The sad, secular substitutes for Easter

Perhaps no period of the year — not even when Christmas is reduced to XMAS — tells us better how impoverished are the sad, searching celebrations presented as stand-ins for Passover and Holy Week.

Like a journeyman basketball player who lacks the magic of Michael Jordan in his prime, these events, sent in as subs, lack the Mystery generated spontaneously by these feasts whose date is set by the first full moon after the spring equinox. They are born, so to speak, from the inexhaustible symbols whose energy affects the tides of the oceans as well as those that rise and fall within us.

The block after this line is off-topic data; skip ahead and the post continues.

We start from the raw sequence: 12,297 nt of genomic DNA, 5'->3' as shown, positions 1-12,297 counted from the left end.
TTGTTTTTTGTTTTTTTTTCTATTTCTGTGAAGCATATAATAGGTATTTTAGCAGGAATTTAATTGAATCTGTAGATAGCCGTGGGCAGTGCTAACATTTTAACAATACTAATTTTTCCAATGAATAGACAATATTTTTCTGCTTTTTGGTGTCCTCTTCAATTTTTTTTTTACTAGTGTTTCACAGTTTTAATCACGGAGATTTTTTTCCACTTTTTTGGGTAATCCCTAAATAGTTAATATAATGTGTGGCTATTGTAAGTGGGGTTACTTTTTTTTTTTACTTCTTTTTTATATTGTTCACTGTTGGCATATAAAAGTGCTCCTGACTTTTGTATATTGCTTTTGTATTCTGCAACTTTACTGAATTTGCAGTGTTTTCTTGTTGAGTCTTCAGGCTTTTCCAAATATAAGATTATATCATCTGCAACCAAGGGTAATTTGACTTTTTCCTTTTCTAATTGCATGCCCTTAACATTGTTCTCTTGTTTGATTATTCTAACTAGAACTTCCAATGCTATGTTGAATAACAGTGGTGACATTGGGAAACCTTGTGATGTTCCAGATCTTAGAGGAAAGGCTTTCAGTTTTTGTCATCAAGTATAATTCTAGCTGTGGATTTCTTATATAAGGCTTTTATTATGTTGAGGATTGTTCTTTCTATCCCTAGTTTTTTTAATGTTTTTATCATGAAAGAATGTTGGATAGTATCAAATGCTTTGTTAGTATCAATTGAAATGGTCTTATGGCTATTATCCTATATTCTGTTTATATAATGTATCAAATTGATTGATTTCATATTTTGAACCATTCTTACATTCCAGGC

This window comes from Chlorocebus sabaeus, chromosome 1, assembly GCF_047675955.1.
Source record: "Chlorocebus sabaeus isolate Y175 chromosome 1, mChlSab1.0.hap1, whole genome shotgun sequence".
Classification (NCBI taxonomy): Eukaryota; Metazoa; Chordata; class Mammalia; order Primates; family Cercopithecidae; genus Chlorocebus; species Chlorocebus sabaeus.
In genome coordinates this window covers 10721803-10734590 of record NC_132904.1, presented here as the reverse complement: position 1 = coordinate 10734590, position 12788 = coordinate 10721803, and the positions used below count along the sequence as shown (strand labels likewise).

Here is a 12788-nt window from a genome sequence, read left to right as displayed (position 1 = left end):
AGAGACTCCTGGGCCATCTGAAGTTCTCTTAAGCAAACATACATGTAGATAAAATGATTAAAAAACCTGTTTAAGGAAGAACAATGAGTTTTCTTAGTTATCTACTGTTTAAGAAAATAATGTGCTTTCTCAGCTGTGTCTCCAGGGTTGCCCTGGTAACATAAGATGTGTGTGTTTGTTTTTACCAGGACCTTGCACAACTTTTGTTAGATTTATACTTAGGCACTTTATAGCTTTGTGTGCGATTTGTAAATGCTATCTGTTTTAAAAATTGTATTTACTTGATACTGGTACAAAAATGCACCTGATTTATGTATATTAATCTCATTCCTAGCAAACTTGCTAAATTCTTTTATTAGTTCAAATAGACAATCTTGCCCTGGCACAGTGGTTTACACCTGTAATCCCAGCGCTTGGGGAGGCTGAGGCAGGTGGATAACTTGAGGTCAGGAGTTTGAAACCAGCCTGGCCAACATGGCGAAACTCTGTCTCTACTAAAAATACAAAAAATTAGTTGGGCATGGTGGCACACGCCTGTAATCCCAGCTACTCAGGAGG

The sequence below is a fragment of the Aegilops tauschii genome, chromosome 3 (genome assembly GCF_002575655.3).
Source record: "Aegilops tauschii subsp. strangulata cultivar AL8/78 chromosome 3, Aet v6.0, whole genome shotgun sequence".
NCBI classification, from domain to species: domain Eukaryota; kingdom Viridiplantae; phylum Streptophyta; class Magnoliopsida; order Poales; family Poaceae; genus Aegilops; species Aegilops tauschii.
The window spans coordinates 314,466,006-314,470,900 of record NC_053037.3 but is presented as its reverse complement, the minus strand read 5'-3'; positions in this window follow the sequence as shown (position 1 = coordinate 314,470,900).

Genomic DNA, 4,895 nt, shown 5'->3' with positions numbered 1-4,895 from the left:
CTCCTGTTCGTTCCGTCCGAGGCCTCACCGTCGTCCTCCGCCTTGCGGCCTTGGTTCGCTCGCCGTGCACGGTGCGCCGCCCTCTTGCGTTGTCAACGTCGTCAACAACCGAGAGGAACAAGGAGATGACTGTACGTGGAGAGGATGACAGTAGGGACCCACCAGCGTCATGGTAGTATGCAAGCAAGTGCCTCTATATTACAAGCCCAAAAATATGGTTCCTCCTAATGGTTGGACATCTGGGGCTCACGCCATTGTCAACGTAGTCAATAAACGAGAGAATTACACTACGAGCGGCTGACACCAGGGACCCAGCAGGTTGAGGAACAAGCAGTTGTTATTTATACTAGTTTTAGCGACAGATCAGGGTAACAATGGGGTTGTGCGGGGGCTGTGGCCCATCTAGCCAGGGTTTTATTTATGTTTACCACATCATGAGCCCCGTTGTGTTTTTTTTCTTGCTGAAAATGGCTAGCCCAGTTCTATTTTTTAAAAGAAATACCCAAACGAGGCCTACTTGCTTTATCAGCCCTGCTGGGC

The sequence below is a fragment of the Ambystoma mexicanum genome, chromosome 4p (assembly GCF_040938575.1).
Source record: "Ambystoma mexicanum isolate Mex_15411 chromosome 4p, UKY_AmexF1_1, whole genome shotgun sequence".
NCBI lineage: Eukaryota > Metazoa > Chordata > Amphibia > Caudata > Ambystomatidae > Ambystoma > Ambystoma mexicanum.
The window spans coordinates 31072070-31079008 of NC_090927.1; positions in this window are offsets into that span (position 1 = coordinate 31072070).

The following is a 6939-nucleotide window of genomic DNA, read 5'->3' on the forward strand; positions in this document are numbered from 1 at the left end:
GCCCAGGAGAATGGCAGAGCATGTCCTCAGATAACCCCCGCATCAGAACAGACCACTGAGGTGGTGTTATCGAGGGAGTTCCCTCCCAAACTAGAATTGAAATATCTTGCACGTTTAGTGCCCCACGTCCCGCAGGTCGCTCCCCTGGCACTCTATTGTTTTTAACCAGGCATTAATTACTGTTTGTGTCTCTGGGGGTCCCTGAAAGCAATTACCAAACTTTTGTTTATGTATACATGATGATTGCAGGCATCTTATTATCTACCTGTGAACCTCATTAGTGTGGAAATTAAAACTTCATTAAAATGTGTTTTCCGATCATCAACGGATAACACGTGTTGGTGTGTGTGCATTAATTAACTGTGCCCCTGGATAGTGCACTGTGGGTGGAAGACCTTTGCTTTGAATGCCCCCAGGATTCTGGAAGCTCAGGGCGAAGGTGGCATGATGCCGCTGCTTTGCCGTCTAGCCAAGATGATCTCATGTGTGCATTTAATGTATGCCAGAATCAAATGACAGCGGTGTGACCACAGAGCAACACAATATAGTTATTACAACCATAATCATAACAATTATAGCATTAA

The dating of these feasts flows from the ancient practice of attempting to coordinate the lunar and solar calendars, symbolizing the two modes of eternal life. At the vernal equinox, when dark and light are in balance, the sun and the moon stand across the sky from each other. The moon, as Joseph Campbell once explained to me, “represents engagement in Time, like throwing off death, as the moon its shadow, to be born again. The disengaged sun represents the Eternal, the moon’s source of light and the source of light for all of us who live in Time.”

Setting the date of Easter according to this interplay of sun and moon “suggests that life, like the light that is reborn in the moon and the eternal in the sun, finally is one.” We actually experience this mystery in the plangent longings we feel inside ourselves when the light and warmth of spring return, why folk medicine offers prescriptions for “spring fever” and we speak of being “moonstruck.”  Continue reading


Additional reading

News category: Analysis and Comment.

Tags: , , ,